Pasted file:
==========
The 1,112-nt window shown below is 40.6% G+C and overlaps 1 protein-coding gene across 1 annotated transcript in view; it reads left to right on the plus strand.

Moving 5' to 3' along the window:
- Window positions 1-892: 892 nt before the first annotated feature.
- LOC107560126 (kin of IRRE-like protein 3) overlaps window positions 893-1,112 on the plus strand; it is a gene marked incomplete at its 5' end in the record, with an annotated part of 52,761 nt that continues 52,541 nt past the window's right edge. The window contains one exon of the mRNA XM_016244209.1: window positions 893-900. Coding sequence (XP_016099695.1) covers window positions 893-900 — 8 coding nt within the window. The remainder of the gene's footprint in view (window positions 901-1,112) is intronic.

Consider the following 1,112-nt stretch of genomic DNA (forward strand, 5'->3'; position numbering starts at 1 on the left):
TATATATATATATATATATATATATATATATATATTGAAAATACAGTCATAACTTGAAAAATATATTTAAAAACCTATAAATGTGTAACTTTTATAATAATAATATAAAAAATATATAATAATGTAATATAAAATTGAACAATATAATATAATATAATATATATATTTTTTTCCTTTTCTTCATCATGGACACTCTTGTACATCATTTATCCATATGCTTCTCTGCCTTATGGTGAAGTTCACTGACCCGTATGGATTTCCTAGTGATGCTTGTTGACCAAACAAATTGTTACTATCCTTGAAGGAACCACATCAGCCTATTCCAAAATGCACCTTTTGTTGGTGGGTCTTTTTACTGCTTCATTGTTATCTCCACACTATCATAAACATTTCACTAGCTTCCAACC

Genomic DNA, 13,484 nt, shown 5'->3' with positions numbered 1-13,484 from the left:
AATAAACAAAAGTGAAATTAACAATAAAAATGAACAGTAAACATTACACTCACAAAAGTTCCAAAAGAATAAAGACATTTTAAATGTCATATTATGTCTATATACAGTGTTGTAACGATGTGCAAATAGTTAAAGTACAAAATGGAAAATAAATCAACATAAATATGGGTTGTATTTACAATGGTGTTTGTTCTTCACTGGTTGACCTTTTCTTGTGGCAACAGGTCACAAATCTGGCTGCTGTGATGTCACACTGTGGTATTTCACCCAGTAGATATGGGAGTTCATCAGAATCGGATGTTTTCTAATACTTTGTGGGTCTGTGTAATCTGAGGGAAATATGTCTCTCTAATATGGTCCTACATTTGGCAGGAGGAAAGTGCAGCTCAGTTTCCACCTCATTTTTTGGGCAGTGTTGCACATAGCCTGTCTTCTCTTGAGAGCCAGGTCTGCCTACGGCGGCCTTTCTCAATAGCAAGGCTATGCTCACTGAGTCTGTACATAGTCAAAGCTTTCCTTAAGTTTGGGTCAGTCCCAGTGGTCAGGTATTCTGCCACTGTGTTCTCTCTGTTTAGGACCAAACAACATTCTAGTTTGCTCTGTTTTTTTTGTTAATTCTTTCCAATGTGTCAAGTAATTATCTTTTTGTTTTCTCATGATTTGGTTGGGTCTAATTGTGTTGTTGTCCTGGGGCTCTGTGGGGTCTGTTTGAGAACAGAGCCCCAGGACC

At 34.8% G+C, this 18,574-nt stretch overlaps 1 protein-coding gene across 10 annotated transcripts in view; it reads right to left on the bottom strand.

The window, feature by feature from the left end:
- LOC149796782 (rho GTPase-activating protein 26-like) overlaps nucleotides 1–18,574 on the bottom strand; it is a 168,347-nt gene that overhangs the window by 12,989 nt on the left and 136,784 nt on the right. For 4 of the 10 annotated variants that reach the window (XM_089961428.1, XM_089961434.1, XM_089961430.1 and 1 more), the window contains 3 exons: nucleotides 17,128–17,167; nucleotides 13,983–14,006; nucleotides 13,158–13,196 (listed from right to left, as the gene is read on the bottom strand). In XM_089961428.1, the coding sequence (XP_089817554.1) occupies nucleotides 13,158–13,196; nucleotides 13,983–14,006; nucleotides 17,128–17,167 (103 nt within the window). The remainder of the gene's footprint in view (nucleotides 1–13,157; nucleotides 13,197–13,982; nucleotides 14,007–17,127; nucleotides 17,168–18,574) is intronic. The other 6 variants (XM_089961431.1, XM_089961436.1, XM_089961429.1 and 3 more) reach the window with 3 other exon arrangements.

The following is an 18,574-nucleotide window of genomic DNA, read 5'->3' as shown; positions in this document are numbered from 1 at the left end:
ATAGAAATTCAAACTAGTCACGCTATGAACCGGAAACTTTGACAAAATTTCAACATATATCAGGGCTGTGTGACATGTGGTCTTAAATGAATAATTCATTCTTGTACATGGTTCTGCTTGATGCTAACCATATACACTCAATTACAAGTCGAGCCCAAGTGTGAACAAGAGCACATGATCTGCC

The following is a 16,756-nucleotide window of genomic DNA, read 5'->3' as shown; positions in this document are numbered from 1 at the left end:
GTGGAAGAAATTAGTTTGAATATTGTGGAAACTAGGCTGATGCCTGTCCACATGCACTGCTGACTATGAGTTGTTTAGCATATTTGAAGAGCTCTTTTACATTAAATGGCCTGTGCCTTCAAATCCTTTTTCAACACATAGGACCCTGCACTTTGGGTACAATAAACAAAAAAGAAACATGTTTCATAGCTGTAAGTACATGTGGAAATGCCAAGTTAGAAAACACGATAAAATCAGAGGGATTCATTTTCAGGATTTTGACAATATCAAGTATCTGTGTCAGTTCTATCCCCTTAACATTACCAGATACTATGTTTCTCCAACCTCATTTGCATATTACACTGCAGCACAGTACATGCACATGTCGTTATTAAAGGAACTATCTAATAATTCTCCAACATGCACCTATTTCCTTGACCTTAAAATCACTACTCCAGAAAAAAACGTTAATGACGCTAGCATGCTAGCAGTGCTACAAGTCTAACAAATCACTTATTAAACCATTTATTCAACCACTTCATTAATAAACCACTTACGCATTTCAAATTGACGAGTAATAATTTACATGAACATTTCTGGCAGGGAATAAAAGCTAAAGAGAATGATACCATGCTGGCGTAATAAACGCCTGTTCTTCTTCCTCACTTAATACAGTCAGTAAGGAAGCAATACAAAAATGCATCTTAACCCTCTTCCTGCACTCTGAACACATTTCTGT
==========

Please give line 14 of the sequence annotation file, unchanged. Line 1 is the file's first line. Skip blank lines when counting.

The following is a 16,756-nucleotide window of genomic DNA, read 5'->3' as shown; positions in this document are numbered from 1 at the left end: